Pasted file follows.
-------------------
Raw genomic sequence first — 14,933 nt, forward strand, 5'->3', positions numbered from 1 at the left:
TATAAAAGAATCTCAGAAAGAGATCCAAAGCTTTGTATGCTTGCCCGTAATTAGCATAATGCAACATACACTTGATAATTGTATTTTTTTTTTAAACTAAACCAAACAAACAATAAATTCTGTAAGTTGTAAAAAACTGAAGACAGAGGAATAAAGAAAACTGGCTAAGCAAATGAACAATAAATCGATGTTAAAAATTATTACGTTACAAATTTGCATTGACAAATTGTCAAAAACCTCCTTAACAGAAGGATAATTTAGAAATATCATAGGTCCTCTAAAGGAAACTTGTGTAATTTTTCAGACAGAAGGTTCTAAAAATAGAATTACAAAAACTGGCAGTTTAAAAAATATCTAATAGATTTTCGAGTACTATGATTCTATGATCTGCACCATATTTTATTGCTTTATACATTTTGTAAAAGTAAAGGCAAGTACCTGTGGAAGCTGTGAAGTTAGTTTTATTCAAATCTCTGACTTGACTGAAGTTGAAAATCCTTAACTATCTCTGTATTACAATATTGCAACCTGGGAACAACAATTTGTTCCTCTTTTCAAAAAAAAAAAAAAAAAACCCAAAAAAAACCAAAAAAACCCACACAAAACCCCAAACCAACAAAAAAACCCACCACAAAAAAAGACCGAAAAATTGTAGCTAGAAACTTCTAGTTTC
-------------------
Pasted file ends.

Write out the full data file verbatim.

Raw genomic sequence first — 14,933 nt, forward strand, 5'->3', positions numbered from 1 at the left:
TATAAAAGAATCTCAGAAAGAGATCCAAAGCTTTGTATGCTTGCCCGTAATTAGCATAATGCAACATACACTTGATAATTGTATTTTTTTTTTAAACTAAACCAAACAAACAATAAATTCTGTAAGTTGTAAAAAACTGAAGACAGAGGAATAAAGAAAACTGGCTAAGCAAATGAACAATAAATCGATGTTAAAAATTATTACGTTACAAATTTGCATTGACAAATTGTCAAAAACCTCCTTAACAGAAGGATAATTTAGAAATATCATAGGTCCTCTAAAGGAAACTTGTGTAATTTTTCAGACAGAAGGTTCTAAAAATAGAATTACAAAAACTGGCAGTTTAAAAAATATCTAATAGATTTTCGAGTACTATGATTCTATGATCTGCACCATATTTTATTGCTTTATACATTTTGTAAAAGTAAAGGCAAGTACCTGTGGAAGCTGTGAAGTTAGTTTTATTCAAATCTCTGACTTGACTGAAGTTGAAAATCCTTAACTATCTCTGTATTACAATATTGCAACCTGGGAACAACAATTTGTTCCTCTTTTCAAAAAAAAAAAAAAAAAACCCAAAAAAAACCAAAAAAACCCACACAAAACCCCAAACCAACAAAAAAACCCACCACAAAAAAAGACCGAAAAATTGTAGCTAGAAACTTCTAGTTTC